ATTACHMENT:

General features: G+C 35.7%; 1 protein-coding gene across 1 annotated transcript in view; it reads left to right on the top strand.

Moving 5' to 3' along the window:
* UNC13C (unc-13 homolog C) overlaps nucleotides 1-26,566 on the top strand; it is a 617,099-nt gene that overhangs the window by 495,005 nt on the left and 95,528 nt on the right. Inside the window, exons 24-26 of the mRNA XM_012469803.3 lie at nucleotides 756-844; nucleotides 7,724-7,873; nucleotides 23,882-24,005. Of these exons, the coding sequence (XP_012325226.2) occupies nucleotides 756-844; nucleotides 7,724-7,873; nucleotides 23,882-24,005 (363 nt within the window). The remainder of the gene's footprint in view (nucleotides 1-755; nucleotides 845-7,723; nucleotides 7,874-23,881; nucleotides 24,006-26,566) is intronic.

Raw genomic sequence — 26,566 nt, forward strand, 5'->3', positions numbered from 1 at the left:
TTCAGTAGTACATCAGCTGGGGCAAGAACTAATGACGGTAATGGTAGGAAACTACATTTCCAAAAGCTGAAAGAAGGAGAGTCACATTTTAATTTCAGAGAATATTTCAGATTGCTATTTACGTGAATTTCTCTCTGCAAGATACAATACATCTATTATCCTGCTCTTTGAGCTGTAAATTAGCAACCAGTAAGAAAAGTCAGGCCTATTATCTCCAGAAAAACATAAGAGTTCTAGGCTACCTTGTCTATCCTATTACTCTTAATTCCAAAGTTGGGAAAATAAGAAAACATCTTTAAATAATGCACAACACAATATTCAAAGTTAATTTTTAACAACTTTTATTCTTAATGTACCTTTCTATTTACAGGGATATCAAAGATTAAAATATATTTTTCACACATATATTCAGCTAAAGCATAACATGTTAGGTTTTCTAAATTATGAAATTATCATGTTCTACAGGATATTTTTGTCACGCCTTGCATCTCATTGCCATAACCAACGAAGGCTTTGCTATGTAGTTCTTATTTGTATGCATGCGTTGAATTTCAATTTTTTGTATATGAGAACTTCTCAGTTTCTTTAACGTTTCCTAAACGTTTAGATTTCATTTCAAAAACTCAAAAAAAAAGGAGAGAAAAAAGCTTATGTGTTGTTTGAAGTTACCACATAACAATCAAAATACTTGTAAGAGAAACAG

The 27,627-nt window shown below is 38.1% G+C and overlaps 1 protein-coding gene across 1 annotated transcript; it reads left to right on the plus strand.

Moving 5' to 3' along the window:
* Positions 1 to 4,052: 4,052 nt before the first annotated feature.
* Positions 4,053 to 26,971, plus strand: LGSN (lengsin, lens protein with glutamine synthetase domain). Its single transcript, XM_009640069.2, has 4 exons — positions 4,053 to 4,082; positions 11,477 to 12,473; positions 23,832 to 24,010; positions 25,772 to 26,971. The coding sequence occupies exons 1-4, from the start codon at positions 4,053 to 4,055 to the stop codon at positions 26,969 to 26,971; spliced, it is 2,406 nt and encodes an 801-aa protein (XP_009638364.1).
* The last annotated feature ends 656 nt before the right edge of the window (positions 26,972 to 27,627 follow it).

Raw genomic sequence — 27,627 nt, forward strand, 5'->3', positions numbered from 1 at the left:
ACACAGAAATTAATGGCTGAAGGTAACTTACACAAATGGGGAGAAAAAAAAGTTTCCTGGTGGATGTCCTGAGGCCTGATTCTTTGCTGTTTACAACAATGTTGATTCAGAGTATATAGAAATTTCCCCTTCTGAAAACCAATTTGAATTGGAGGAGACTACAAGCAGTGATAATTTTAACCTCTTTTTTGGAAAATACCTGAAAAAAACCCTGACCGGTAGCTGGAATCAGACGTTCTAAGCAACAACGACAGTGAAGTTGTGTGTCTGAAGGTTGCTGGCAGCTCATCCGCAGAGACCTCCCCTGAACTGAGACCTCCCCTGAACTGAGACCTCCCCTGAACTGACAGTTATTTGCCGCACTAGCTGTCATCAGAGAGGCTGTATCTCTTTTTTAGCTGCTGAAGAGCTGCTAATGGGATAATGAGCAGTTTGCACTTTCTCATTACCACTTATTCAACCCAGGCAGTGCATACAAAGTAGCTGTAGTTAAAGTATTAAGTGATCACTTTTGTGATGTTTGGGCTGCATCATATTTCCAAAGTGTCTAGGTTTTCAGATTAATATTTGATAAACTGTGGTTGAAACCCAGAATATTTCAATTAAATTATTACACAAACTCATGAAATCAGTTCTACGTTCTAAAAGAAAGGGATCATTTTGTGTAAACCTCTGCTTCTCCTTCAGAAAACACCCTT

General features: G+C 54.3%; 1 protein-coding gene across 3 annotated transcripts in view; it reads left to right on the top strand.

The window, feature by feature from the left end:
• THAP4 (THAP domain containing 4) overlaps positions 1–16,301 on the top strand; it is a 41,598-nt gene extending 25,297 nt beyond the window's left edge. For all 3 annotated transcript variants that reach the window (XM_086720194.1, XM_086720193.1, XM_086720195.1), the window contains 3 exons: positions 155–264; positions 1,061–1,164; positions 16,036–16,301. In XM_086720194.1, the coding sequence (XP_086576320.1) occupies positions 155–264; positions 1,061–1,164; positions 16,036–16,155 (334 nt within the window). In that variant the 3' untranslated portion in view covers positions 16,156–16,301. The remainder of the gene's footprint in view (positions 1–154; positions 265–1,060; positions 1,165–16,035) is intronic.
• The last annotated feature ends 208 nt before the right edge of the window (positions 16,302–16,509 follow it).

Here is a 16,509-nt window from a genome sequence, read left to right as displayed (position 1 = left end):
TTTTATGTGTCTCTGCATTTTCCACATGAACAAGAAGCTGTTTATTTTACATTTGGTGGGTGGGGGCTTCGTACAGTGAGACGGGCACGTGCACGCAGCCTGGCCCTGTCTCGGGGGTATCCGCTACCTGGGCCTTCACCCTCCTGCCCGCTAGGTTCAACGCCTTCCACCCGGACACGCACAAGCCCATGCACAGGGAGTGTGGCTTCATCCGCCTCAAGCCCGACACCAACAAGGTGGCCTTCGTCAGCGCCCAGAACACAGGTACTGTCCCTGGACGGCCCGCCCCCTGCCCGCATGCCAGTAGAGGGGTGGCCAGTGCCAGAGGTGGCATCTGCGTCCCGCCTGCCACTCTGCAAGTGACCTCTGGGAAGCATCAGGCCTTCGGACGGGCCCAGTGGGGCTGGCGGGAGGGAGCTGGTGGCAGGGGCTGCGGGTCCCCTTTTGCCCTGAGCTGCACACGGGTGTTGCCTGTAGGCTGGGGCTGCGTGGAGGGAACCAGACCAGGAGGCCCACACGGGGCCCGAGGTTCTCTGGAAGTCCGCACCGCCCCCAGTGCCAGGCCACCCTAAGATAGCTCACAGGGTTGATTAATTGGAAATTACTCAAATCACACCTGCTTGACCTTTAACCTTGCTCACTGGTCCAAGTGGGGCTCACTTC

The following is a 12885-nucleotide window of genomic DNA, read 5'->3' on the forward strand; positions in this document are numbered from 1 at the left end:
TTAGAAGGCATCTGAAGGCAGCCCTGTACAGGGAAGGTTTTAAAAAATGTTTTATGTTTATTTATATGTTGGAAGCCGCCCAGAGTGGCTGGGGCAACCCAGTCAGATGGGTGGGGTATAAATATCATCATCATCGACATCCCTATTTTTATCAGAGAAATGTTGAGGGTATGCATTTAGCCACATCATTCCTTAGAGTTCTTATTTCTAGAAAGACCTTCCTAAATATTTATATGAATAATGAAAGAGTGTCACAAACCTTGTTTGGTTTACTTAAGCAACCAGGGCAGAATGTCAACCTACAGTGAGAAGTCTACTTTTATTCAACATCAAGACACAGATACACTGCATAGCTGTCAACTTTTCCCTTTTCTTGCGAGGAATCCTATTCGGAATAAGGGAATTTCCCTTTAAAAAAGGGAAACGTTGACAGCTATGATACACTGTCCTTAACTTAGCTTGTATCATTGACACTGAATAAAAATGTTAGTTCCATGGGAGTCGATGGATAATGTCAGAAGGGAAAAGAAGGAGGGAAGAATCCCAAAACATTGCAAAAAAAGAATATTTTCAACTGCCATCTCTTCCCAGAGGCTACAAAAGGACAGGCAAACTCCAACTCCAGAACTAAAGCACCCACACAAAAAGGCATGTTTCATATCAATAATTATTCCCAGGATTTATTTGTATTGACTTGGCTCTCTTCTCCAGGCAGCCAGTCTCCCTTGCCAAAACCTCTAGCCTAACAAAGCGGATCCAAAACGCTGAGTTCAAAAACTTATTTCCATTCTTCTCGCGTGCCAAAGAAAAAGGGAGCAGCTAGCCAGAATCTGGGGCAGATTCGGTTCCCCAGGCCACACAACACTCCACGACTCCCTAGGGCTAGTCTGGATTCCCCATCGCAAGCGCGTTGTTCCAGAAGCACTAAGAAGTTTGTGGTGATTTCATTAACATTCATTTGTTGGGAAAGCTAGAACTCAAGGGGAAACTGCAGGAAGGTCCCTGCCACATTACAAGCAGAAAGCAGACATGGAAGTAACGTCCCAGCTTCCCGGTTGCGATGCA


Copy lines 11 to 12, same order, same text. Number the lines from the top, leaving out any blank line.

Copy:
Raw genomic sequence — 27,627 nt, forward strand, 5'->3', positions numbered from 1 at the left:
ACACAGAAATTAATGGCTGAAGGTAACTTACACAAATGGGGAGAAAAAAAAGTTTCCTGGTGGATGTCCTGAGGCCTGATTCTTTGCTGTTTACAACAATGTTGATTCAGAGTATATAGAAATTTCCCCTTCTGAAAACCAATTTGAATTGGAGGAGACTACAAGCAGTGATAATTTTAACCTCTTTTTTGGAAAATACCTGAAAAAAACCCTGACCGGTAGCTGGAATCAGACGTTCTAAGCAACAACGACAGTGAAGTTGTGTGTCTGAAGGTTGCTGGCAGCTCATCCGCAGAGACCTCCCCTGAACTGAGACCTCCCCTGAACTGAGACCTCCCCTGAACTGACAGTTATTTGCCGCACTAGCTGTCATCAGAGAGGCTGTATCTCTTTTTTAGCTGCTGAAGAGCTGCTAATGGGATAATGAGCAGTTTGCACTTTCTCATTACCACTTATTCAACCCAGGCAGTGCATACAAAGTAGCTGTAGTTAAAGTATTAAGTGATCACTTTTGTGATGTTTGGGCTGCATCATATTTCCAAAGTGTCTAGGTTTTCAGATTAATATTTGATAAACTGTGGTTGAAACCCAGAATATTTCAATTAAATTATTACACAAACTCATGAAATCAGTTCTACGTTCTAAAAGAAAGGGATCATTTTGTGTAAACCTCTGCTTCTCCTTCAGAAAACACCCTT